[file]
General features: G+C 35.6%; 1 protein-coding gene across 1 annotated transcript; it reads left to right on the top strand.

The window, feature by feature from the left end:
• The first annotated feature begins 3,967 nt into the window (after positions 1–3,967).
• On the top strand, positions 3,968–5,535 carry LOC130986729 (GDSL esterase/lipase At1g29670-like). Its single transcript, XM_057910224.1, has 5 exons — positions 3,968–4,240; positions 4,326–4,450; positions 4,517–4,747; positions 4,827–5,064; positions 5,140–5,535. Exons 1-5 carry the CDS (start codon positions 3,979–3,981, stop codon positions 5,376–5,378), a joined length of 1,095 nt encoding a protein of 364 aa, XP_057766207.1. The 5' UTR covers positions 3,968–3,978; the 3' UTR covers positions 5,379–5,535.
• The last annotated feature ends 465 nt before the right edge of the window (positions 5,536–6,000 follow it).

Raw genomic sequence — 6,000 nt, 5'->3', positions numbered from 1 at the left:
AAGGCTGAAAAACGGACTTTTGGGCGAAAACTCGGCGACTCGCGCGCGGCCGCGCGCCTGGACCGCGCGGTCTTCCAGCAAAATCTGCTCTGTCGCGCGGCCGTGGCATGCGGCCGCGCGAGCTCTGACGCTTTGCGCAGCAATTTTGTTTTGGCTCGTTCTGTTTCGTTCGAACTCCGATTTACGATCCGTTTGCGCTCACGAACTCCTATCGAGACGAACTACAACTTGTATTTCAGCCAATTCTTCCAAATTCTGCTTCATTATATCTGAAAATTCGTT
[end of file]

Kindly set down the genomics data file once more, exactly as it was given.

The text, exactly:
General features: G+C 35.6%; 1 protein-coding gene across 1 annotated transcript; it reads left to right on the top strand.

The window, feature by feature from the left end:
• The first annotated feature begins 3,967 nt into the window (after positions 1–3,967).
• On the top strand, positions 3,968–5,535 carry LOC130986729 (GDSL esterase/lipase At1g29670-like). Its single transcript, XM_057910224.1, has 5 exons — positions 3,968–4,240; positions 4,326–4,450; positions 4,517–4,747; positions 4,827–5,064; positions 5,140–5,535. Exons 1-5 carry the CDS (start codon positions 3,979–3,981, stop codon positions 5,376–5,378), a joined length of 1,095 nt encoding a protein of 364 aa, XP_057766207.1. The 5' UTR covers positions 3,968–3,978; the 3' UTR covers positions 5,379–5,535.
• The last annotated feature ends 465 nt before the right edge of the window (positions 5,536–6,000 follow it).

Raw genomic sequence — 6,000 nt, 5'->3', positions numbered from 1 at the left:
AAGGCTGAAAAACGGACTTTTGGGCGAAAACTCGGCGACTCGCGCGCGGCCGCGCGCCTGGACCGCGCGGTCTTCCAGCAAAATCTGCTCTGTCGCGCGGCCGTGGCATGCGGCCGCGCGAGCTCTGACGCTTTGCGCAGCAATTTTGTTTTGGCTCGTTCTGTTTCGTTCGAACTCCGATTTACGATCCGTTTGCGCTCACGAACTCCTATCGAGACGAACTACAACTTGTATTTCAGCCAATTCTTCCAAATTCTGCTTCATTATATCTGAAAATTCGTT